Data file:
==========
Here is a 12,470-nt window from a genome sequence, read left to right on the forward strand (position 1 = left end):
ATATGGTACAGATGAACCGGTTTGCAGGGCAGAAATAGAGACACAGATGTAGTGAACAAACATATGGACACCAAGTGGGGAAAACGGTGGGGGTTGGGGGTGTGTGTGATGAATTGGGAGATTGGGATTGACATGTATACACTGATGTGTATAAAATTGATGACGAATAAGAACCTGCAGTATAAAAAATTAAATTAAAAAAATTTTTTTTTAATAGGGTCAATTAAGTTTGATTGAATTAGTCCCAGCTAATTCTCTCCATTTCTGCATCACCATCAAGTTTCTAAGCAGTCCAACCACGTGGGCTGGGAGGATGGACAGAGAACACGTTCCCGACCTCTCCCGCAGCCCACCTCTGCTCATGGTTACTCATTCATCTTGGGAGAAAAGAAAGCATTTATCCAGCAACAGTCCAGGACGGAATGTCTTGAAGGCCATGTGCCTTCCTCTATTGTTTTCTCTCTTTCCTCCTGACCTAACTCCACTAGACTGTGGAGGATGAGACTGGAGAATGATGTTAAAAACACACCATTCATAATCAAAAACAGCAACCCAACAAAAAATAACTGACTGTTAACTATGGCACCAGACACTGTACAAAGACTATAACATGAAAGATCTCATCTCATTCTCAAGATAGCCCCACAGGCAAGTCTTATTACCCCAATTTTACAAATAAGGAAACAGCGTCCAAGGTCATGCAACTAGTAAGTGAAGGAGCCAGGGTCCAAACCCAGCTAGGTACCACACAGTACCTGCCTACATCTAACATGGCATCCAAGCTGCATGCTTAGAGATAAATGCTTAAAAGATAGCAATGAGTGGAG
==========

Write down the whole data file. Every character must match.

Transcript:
Here is a 12,470-nt window from a genome sequence, read left to right on the forward strand (position 1 = left end):
ATATGGTACAGATGAACCGGTTTGCAGGGCAGAAATAGAGACACAGATGTAGTGAACAAACATATGGACACCAAGTGGGGAAAACGGTGGGGGTTGGGGGTGTGTGTGATGAATTGGGAGATTGGGATTGACATGTATACACTGATGTGTATAAAATTGATGACGAATAAGAACCTGCAGTATAAAAAATTAAATTAAAAAAATTTTTTTTTAATAGGGTCAATTAAGTTTGATTGAATTAGTCCCAGCTAATTCTCTCCATTTCTGCATCACCATCAAGTTTCTAAGCAGTCCAACCACGTGGGCTGGGAGGATGGACAGAGAACACGTTCCCGACCTCTCCCGCAGCCCACCTCTGCTCATGGTTACTCATTCATCTTGGGAGAAAAGAAAGCATTTATCCAGCAACAGTCCAGGACGGAATGTCTTGAAGGCCATGTGCCTTCCTCTATTGTTTTCTCTCTTTCCTCCTGACCTAACTCCACTAGACTGTGGAGGATGAGACTGGAGAATGATGTTAAAAACACACCATTCATAATCAAAAACAGCAACCCAACAAAAAATAACTGACTGTTAACTATGGCACCAGACACTGTACAAAGACTATAACATGAAAGATCTCATCTCATTCTCAAGATAGCCCCACAGGCAAGTCTTATTACCCCAATTTTACAAATAAGGAAACAGCGTCCAAGGTCATGCAACTAGTAAGTGAAGGAGCCAGGGTCCAAACCCAGCTAGGTACCACACAGTACCTGCCTACATCTAACATGGCATCCAAGCTGCATGCTTAGAGATAAATGCTTAAAAGATAGCAATGAGTGGAG